In your sidebar.htm
file, try removing the target
attribute only supports the following values:
- frame name
value tells the link to navigate to the URL specified in the same page (i.e. - no tabs or no new windows) and this is usually the default value. You may already know what the _blank
value does, but that opens a new tab or new window (depending on the browser). The other three aren't really that common, so I won't go into depth on that. But, you can check out more information here
What you're doing is specifying a name for a different frame. However, if that frame is on another page, it won't load the content in the same document. If there is no frame at all, then there's really no point. Plus, all you're doing is linking to a different page so a frame wouldn't really be important if you're only using one for your sidebar. Also, you don't need to include a full document if you're just linking the frame to a sidebar (i.e. - you don't need all the header and footer tags, just DIV and anchor tags and the sort).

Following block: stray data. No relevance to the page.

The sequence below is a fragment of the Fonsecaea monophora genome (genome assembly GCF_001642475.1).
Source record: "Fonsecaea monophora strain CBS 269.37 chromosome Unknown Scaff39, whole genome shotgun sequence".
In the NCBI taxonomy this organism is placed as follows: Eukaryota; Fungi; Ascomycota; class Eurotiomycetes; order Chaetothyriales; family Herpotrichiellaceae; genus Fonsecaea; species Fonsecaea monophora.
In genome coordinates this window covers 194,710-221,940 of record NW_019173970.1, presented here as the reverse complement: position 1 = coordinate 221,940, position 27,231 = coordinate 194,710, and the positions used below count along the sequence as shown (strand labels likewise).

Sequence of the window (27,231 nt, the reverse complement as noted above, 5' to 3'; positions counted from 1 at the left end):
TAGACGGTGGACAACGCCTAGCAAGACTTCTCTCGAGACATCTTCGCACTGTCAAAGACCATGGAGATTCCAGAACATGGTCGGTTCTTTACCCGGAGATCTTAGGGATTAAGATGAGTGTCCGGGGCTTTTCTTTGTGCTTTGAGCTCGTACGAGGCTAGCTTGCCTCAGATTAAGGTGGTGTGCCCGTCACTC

However, I suggest you use a PHP include if it's for something so simple. To do that, though, you need to edit your pages to have a .PHP
extension as opposed to your .HTM
(HTML) extension. Then, you have to create a PHP file to store the things in your sidebar and after that, just add this code wherever you want to show your sidebar.
$path = realpath($_SERVER['DOCUMENT_ROOT']); // Gets the root (index) path for a clean include, so to speak.
include ($path . '/sidebar.php'); // This gets what is inside your PHP sidebar file. Keep in mind that you may have to edit the rest of the path depending on where your PHP sidebar file is at.
This may seem like a little extra effort, but it's good for a tiny bit of experience or to get you interested in learning a new syntax. Additionally, .HTM
extensions are sort of out-of-date.
Feel free to ask any more questions you may have. Otherwise, good luck.